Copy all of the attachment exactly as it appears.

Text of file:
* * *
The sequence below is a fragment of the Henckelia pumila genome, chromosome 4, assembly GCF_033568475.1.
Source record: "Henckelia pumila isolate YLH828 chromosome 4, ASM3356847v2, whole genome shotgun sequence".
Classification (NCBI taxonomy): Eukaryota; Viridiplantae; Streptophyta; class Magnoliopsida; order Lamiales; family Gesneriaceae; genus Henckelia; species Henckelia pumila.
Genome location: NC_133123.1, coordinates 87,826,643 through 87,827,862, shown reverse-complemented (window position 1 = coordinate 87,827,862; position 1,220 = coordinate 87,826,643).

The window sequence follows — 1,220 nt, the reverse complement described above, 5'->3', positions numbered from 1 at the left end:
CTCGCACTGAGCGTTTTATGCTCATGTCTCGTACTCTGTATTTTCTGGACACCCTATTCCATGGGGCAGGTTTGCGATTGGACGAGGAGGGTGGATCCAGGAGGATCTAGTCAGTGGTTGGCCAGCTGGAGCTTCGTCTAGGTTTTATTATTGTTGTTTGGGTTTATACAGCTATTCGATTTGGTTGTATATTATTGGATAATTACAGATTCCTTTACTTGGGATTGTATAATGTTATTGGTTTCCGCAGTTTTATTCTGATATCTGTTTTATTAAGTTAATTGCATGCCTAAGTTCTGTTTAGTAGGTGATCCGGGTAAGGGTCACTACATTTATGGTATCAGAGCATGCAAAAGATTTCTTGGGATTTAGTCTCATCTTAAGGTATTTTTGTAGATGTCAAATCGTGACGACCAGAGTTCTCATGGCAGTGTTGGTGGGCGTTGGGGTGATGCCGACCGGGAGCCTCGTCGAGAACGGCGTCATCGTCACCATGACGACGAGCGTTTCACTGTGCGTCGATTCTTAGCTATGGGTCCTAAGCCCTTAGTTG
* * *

The sequence below is a fragment of the Henckelia pumila genome, chromosome 4, assembly GCF_033568475.1.
Source record: "Henckelia pumila isolate YLH828 chromosome 4, ASM3356847v2, whole genome shotgun sequence".
Classification (NCBI taxonomy): Eukaryota; Viridiplantae; Streptophyta; class Magnoliopsida; order Lamiales; family Gesneriaceae; genus Henckelia; species Henckelia pumila.
Genome location: NC_133123.1, coordinates 87,826,643 through 87,827,862, shown reverse-complemented (window position 1 = coordinate 87,827,862; position 1,220 = coordinate 87,826,643).

The window sequence follows — 1,220 nt, the reverse complement described above, 5'->3', positions numbered from 1 at the left end:
CTCGCACTGAGCGTTTTATGCTCATGTCTCGTACTCTGTATTTTCTGGACACCCTATTCCATGGGGCAGGTTTGCGATTGGACGAGGAGGGTGGATCCAGGAGGATCTAGTCAGTGGTTGGCCAGCTGGAGCTTCGTCTAGGTTTTATTATTGTTGTTTGGGTTTATACAGCTATTCGATTTGGTTGTATATTATTGGATAATTACAGATTCCTTTACTTGGGATTGTATAATGTTATTGGTTTCCGCAGTTTTATTCTGATATCTGTTTTATTAAGTTAATTGCATGCCTAAGTTCTGTTTAGTAGGTGATCCGGGTAAGGGTCACTACATTTATGGTATCAGAGCATGCAAAAGATTTCTTGGGATTTAGTCTCATCTTAAGGTATTTTTGTAGATGTCAAATCGTGACGACCAGAGTTCTCATGGCAGTGTTGGTGGGCGTTGGGGTGATGCCGACCGGGAGCCTCGTCGAGAACGGCGTCATCGTCACCATGACGACGAGCGTTTCACTGTGCGTCGATTCTTAGCTATGGGTCCTAAGCCCTTAGTTG